2. The method of claim 1 wherein the adhesive tape has a backing of a copolymer of vinyl acetate and vinyl chloride, the facing is cellophane and the interposed sheet is polyethylene.

3. The method of claim 2 wherein the hot roll is heated to a temperature of about. 600 F., the pattern roll is heated in the range of 150 to 210 F. and the speed of perforation is in excess of yards per minute.

4. The method of claim 3 wherein the fluid pressure is caused by compressed air which exerts a force at the nip in the range of to pounds per linear inch of nip length. I

5. A method of perforating a thermoplastic adhesive tape faced with a removable heat conductive flexible sheet having a higher softening point than said adhesive tape, comprising passing said taced adhesive tape between a rotatable relatively smooth roll and a rotatable pattern roll one of which is positively driven and one of which is hot, said pattern roll having raised pressing areas constituting rigid cylindrical surface portions surrounded by depressed areas, said adhesive tape having its faced side against the smooth roll and having its plastic backing separated from the pattern roll by an interposed flexible sheet, one of said rolls having a fixed axis parallel the axis of the other roll when the rolls are in surface contact forming a nip, said other roll having a movable axis varying between parallelity with said fixed axis of the fixed axis roll and parallelity with the most adjacent surface of the material interposed between the rolls, applying fluid pressure to a piston movable between fluid parts in a cylinder to cause movement of a piston rod, ball-jointed to the mid-portion of a pressure shaft, movement of said shaft causing responsive movement of pressure rocker arms each individually pivoting about a pivot shaft causing movement in turn of the ends of the shaft of the movable axis roll in spherical ball bearings resulting in movement of the movable axis roll toward the fixed axis roll whereby said .faced adhesive tape and said interposed sheet are gripped with positive pressure the length of the nip between the smooth roll and the pressure receiving areas of the pattern roll, the temperature of said hot roll being sufficient to soften said adhesive tape between its facing and the interposed sheet and the pressure of said fluid being sufiicieut to squeeze out the adhesive tape adhesive and backing from the areas between said hot roll and said pressure receiving areas of said pattern roll during passage of said tape through said n-i'p whereby holes are uniformly produced across said tape correspond-ing roughly to the shape, size and extent of said pressure receiving areas of the pattern roll.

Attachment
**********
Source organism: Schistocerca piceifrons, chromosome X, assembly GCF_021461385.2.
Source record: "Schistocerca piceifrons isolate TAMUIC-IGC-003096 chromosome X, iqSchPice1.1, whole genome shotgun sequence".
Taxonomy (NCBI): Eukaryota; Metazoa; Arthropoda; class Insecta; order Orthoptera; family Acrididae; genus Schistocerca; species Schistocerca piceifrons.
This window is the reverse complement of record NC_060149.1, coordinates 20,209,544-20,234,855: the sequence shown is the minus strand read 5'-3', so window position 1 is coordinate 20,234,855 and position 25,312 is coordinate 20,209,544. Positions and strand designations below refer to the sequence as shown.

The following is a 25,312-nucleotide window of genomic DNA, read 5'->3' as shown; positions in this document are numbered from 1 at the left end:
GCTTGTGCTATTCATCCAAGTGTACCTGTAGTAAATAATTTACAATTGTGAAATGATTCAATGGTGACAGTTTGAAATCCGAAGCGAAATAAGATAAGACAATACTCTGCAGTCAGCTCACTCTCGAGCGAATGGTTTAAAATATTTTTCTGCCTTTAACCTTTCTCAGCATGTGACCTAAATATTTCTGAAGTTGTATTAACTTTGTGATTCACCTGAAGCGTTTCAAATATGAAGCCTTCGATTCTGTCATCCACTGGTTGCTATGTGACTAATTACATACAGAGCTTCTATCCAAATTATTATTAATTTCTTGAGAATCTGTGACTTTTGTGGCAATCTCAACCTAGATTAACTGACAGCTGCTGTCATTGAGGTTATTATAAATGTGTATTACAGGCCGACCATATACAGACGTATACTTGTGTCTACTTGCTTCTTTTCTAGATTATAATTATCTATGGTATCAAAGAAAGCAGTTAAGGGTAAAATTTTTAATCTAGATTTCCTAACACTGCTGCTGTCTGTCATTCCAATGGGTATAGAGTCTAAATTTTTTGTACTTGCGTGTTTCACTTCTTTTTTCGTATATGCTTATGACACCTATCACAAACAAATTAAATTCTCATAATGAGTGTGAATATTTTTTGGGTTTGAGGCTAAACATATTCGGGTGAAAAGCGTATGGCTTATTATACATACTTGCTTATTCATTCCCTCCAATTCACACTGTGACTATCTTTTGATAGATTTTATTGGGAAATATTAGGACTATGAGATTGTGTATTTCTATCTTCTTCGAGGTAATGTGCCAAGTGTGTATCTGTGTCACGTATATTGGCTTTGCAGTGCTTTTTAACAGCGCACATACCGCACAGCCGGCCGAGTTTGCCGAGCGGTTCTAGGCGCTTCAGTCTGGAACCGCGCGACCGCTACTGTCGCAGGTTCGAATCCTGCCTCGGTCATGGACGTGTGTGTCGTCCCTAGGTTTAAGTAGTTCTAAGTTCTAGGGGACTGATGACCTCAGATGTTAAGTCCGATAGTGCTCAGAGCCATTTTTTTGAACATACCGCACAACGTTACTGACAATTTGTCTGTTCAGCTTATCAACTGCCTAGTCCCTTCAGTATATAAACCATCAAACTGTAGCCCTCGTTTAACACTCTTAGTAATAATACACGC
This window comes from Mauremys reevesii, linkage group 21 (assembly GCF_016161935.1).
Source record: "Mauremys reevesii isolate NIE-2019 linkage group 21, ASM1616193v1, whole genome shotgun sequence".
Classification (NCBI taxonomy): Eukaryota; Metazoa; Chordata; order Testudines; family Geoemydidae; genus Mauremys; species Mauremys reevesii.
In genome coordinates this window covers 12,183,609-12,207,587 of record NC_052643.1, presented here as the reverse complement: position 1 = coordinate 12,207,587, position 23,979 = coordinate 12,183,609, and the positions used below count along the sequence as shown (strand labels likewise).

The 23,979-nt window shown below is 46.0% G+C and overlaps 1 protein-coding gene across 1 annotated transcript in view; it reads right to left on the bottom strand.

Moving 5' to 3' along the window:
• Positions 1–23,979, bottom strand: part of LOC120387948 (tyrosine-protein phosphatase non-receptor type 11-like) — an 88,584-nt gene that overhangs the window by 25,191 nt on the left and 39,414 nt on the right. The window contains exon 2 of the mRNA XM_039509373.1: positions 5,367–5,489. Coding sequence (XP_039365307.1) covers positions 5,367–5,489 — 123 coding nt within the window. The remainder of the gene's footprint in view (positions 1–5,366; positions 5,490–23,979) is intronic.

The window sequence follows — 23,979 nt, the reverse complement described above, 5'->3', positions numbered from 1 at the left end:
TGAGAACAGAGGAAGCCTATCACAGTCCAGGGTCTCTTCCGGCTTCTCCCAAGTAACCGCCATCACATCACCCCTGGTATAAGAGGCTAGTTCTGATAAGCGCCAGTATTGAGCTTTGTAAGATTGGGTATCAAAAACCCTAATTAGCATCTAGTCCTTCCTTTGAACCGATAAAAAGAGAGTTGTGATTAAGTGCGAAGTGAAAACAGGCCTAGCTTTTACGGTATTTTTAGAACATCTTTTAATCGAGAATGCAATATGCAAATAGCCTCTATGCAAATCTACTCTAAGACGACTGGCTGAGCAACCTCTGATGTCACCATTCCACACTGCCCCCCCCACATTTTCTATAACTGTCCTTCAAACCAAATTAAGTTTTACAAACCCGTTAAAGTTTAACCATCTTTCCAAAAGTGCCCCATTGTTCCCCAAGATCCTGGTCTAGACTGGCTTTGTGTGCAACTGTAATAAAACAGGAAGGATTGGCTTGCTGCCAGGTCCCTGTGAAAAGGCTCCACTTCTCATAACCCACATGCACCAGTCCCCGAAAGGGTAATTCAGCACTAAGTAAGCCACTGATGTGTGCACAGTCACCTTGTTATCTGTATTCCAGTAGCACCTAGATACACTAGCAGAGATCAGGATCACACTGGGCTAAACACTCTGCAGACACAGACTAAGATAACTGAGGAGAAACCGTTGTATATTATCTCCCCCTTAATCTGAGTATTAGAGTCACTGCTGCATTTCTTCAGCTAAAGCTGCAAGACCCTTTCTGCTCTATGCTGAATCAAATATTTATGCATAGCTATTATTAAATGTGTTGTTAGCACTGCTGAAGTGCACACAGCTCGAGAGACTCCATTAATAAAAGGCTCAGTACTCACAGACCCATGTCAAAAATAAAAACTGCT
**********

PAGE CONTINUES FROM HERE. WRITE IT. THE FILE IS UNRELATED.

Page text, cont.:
No references cited.

ROBERT F. WHITE, Primary Examiner.

S. A. HELLER, Assistant Examiner.

Non-Patent Citations
Reference
1 *None
Referenced by
Citing PatentFiling datePublication dateApplicantTitle
US3707102 *Jul 21, 1970Dec 26, 1972American Can CoFilm perforating apparatus
US4272473 *Dec 7, 1978Jun 9, 1981The Procter & Gamble CompanyMethod for embossing and perforating a running ribbon of thermoplastic film on a metallic pattern roll
US4319868 *Jan 12, 1981Mar 16, 1982The Procter & Gamble CompanyApparatus for embossing and perforating a running ribbon of thermoplastic film on a metallic pattern roll
US4978486 *Aug 19, 1988Dec 18, 1990Mitsui Toatsu Chemicals, IncorporatedMethod for preparing perforated film
US5171238 *Mar 16, 1989Dec 15, 1992The Transzonic CompaniesAbsorbent pad with fibrous facing sheet
US5554250 *Nov 30, 1994Sep 10, 1996Dowbrands L.P.Apparatus for microperforating zippered film useful for manufacturing a reclosable zippered bag
US8241543 *Oct 13, 2005Aug 14, 2012The Procter & Gamble CompanyMethod and apparatus for making an apertured web
US8657596Apr 26, 2011Feb 25, 2014The Procter & Gamble CompanyMethod and apparatus for deforming a web
US8679391Jul 11, 2012Mar 25, 2014The Procter & Gamble CompanyMethod and apparatus for making an apertured web
EP0000387A1 *Jul 10, 1978Jan 24, 1979Maschinenfabrik DORNBUSCH & Co. KG.A method of embossing and perforating thermoplastic films
Classifications
U.S. Classification264/284, 427/289, 427/208.6, 83/16, 264/156
International ClassificationB26F1/24, B26F1/00
Cooperative ClassificationB26F1/24
European ClassificationB26F1/24